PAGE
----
Truth Out exposes the cover up in the following article and actual investigation into civilians assassinated by the drones inverts the ratio of militant to civilian casualties.:
Editors Note: “The New America Foundation (NAF) pages showing purported numbers for civilian drone casualties that are linked to and discussed in this article were previously public (see cached version). As of August 22, a few days after the publication of this article, these pages on the NAF website are no longer available. Gareth Porter has repeatedly contacted various NAF personnel and no explanation has been offered for the unavailability of previously public information. The timing, however, is suggestive.”
Detailed information from the families of those killed in drone strikes in Pakistan and from local sources on strikes that have targeted mourners and rescue workers provides credible new evidence that the majority of the deaths in the drone war in Pakistan have been civilian noncombatants – not “militants,” as the Obama administration has claimed.
The new evidence also shows that the statistical tally of casualties from drone attacks in Pakistan published on the web site of the New America Foundation (NAF) has been systematically understating the deaths of large numbers of civilians by using a methodology that methodically counts them as “militants.”
The sharply revised picture of drone casualties conveyed by the two new primary sources is further bolstered by the recent revelation that the Obama administration adopted a new practice in 2009 of automatically considering any military-age male killed in a drone strike as a “militant” unless intelligence proves otherwise.
The detailed data from the two unrelated sources covering a total 24 drone strikes from 2008 through 2011 show that civilian casualties accounted for 74 percent of the death toll, whereas the NAF tally for the same 24 strikes showed civilian casualties accounted for only 30 percent of the total.
The data on 11 drone strikes from 2008 through 2011 were collected in 2010 and 2011 from families of victims of the strikes by Pakistani lawyer Mirza Shahzad Akbar. Those 11 cases represent only a fraction of the total number on which Akbar has obtained data from victim’s relatives.
Although relatives of drone strike victims could have a personal interest in declaring the innocence of their relatives, the details provided by relatives in legal affidavits, such as the age, employment and other characteristics of the victims, appear in almost every case to support their claims that those killed were not actively involved with al-Qaeda or other military organizations.
The data on 13 drone strikes targeting rescuers and mourners from 2009 through 2011 were gathered by the London-based Bureau of Investigative Journalism (BIJ) in a three-month investigation in late 2010 and early 2011 involving interviews with eyewitnesses and others with direct knowledge of the strikes.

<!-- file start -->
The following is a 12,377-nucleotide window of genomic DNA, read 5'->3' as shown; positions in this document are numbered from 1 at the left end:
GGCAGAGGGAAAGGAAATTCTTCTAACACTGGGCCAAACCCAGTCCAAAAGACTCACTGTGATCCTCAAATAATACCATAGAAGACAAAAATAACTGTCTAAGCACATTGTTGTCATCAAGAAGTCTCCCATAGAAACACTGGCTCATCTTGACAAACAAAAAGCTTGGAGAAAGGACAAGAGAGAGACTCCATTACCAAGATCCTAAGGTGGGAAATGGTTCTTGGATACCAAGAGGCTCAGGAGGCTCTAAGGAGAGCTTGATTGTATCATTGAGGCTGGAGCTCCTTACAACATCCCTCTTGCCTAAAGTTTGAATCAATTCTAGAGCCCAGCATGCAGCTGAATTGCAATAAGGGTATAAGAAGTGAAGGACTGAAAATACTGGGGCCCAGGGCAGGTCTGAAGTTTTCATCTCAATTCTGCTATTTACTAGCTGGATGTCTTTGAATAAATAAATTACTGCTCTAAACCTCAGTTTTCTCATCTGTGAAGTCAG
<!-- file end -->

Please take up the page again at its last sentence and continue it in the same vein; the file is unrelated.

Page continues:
The NAF Database: Origins of the Discrepancies
The NAF “Year of the Drone” project, headed by terrorism expert Peter Bergen, has been tracking casualties from drone strikes in Pakistan and estimating casualties from the strikes since 2009 based on news media reports.
A major problem with the NAF statistics on drone victims is the extraordinarily wide spread between the low and high estimates for total number of deaths from drone strikes, as well for as the total number of “militants” killed. The range in the total number killed in strikes is estimated in the NAF database at a low of 1,879 and a high of 2,887. The NAF estimates the “militant” deaths from a low of 1,586 to a high of 2,416.
[...] But the real issue is whether a very large proportion of the dead referred to by those anonymous sources giving the totals to reporters in Pakistan as “militants” were, in fact, noncombatant civilians.
The data compiled by Akbar and the BIJ strongly suggest that conclusion.
Instead of representing only 30 percent of the total casualties in those 11 strikes, as portrayed in the NAF accounting, civilian casualties actually accounted for nearly three-quarters of the total, according to the relatives’ testimony.
[...]Thus civilian casualties, which were less than a third of the “militant” casualties in the NAF accounting for the 24 drone strikes in question, are revealed to be 70 percent of the total.
The data from relatives of drone strike victims is not limited to the 11 cases cited in this article. Details on casualties may become available in the future on 39 more drone strikes.
When Akbar made the data on the first 11 cases available to Truthout in August of 2011, he offered to make the data on 15 more cases available when the process was complete. Akbar said that 25 relatives of victims had already been interviewed and signed affidavits, and that another 25 interviews were already in process. He said he believed an even larger set of interviews with victims’ families would eventually be possible.